I have liked the White Stripes for sometime. I think Jack White has a guitar tone that will inspire young boys(and girls) for years to come. Sort of a modern day Stevie Ray Vaughn in that respect. Add the primal drumming of Meg White and you really got somethin’.
When Icky Thump came out I listened a bit and the disk migrated away. I found it again the other day and have been listening to it quite a bit. Especially the middle part of the album and these four songs:
Prickly Thorn, But Sweetly Worn
St. Andrew (This Battle Is In The Air)
Little Cream Soda
Rag And Bone
Especially the St Andrew song which is bizarre and tape loopy and just a pleasure to listen to.
I highly recommend this album and it will be some time before I let it slip from rotation again. Here is the official video of the lead track – it’s a scorcher…
I have been feeling ill so I laid off the bike ride on Friday. That freed up some time at lunch to work on a sketch I have had in my mind. I started off thinking about something to the effect of “Ride your Bike – It’s good for America”. But I soon settled on something at least a tad more subversive with a pop culture tinge to it. I finished with the drawing above. It’s a clear homage to the Woody Guthrie guitar seen in this famous picture:
I was thinking it would make a great cover for a pocket sized bike journal. To the bike riders in the crowd – what information would you like to see inside a bike journal? Obviously date and mileage spots, then maybe the rest of each page for a brief summation of the ride?
Tim suggested maybe a shirt as well, I still have screen printing equipment in the basement. I might be inclined to make a screen if there was interest. It would mostly hinge on getting a colleague to take care of the actual screen making part. I’m gonna look into that.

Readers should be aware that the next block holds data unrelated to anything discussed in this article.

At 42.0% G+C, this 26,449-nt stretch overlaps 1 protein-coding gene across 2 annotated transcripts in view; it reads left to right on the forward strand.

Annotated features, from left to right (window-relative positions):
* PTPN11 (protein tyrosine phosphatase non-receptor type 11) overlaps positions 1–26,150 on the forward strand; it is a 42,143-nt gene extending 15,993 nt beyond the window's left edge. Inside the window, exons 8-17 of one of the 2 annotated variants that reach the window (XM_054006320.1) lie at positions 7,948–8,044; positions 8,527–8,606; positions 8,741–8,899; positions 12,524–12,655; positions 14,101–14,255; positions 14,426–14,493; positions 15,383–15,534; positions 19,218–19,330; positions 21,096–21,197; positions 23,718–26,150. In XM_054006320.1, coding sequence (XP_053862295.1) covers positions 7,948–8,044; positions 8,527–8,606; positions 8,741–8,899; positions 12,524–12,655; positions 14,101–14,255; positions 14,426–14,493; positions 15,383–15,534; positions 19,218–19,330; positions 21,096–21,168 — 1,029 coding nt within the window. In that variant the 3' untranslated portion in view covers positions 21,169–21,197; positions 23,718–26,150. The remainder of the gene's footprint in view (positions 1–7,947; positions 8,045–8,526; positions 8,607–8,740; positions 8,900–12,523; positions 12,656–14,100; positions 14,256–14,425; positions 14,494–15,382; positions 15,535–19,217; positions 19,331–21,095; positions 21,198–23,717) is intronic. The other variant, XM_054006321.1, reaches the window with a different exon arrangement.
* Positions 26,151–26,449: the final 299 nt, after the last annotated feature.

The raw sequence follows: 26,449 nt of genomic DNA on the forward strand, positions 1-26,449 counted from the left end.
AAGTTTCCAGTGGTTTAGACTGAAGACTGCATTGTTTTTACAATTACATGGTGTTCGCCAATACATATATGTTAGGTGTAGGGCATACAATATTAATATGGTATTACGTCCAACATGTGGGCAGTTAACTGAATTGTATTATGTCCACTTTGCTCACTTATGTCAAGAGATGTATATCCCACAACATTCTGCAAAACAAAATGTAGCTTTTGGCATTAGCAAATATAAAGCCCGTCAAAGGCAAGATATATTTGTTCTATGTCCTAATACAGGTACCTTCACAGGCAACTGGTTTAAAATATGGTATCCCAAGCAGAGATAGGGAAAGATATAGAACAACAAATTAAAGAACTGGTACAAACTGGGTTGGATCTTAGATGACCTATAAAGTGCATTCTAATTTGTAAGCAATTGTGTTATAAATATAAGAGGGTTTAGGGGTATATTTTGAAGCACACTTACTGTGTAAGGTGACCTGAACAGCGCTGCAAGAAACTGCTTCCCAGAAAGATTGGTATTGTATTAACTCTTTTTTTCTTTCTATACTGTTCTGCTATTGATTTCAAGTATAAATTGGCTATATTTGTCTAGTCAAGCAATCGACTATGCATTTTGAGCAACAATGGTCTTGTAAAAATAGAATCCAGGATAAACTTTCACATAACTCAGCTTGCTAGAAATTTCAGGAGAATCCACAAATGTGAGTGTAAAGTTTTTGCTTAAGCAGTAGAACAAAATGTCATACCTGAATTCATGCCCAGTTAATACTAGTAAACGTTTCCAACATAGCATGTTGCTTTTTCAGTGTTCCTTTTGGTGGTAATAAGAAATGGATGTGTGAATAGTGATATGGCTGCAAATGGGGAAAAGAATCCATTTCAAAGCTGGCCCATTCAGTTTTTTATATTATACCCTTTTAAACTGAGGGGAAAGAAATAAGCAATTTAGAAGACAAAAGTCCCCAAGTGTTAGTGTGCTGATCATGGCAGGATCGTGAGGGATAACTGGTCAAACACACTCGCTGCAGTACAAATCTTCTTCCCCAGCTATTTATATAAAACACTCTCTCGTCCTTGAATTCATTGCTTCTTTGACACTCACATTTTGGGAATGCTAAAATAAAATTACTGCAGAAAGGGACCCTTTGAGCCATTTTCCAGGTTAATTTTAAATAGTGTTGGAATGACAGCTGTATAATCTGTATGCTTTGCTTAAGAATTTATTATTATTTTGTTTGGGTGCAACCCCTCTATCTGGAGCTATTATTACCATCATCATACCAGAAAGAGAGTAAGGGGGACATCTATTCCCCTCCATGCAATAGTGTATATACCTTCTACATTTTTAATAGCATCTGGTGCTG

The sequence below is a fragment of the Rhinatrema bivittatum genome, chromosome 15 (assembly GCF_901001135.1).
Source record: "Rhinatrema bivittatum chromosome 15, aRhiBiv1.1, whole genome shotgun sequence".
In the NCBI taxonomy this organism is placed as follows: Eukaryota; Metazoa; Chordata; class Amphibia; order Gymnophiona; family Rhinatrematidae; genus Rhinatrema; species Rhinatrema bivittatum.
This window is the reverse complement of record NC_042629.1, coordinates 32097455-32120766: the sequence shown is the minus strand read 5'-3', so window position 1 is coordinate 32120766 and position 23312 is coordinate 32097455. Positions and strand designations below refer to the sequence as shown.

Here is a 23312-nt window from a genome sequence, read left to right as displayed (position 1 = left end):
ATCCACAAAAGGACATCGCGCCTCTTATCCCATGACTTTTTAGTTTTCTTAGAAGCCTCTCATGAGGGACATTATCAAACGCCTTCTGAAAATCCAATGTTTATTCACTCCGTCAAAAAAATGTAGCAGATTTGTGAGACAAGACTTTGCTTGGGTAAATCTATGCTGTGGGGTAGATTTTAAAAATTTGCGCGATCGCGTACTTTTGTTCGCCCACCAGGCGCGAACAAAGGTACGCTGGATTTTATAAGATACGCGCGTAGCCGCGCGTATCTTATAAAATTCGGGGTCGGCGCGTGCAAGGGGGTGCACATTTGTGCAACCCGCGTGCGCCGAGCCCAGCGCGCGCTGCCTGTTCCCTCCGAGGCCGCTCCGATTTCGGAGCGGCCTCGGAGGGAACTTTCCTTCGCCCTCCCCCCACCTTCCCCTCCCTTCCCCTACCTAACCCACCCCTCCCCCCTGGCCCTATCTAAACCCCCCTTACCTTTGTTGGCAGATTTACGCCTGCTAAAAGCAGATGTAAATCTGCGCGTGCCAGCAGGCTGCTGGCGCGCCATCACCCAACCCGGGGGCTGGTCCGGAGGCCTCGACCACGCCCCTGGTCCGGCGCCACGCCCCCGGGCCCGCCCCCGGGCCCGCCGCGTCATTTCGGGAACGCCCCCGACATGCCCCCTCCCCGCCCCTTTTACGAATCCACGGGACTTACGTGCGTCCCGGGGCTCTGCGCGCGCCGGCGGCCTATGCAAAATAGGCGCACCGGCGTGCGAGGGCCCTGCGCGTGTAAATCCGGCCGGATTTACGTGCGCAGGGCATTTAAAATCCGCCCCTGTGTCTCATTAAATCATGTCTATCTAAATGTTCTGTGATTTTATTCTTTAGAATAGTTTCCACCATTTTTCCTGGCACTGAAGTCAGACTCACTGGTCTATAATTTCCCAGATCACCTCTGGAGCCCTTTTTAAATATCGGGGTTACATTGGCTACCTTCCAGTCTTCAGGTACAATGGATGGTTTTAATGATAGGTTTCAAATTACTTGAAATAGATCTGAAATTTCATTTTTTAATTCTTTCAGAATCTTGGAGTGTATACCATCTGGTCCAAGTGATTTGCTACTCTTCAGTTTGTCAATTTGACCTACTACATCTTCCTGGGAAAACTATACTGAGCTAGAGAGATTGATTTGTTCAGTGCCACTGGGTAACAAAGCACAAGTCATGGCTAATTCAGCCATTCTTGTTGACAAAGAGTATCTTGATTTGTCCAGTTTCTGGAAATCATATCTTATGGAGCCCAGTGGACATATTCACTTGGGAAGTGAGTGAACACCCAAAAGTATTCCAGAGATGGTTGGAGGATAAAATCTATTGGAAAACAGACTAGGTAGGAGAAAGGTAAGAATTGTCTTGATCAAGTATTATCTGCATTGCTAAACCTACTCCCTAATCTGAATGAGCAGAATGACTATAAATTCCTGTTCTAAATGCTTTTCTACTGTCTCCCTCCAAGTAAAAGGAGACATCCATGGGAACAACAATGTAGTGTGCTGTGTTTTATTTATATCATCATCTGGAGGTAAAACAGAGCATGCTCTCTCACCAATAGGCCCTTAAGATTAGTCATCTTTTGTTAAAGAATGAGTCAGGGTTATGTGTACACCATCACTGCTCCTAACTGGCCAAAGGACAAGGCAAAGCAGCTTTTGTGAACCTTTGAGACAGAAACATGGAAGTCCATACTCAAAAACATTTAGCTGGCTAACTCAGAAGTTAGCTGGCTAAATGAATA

This was also my first sketch into this beautiful book my friend Dave brought me back from St Louis:
It came from a letterpress shop called The Firecracker Press. It’s a beaut’.
I first became interested in Woody Guthrie as a result of the Wilco/Billy Bragg collaboration called Mermaid Avenue. I suspect I am not the only one. Here are two tracks off of the album – one upbeat, one a little slower. It is Americana at its finest.
About a month and a half of anticipation finally came to fruition last Thursday night October the 30th. The Drive-by Truckers and the Hold Steady choose to kick off their month long tour right here in Louisville, KY. I told people about the show and talked it up for some time. By the time the day rolled around I had commitments from my friend Ian and his GF Chelsea with Tim on the fence. I gave some pep talks on the way home and it was finally looking good.
I headed home to take care of my obligations at home. Leaving early is always a strain on the other to get three little ones to bed including infant twins. To make it worse as I looked into the times it showed that the doors were to open at 7 and the show was to start at 8. Kinda early. I had the feeling that both bands could play 2 hours plus and I was concerned that the show would in fact start at 8. Tim called back and confirmed he was going, that he could drive me there, and that the box office confirmed it was going down on time.
We headed down to the bar formerly called Coyote’s now referred to as City Block for the show. Spirits were high as we lined up to get in. I heard a girl come out with a smallish camera bag and tell someone they wouldn’t let her carry her camera in. As at mostshowsI goto I had mine in my back pocket. It is one of my favorite things about the shows.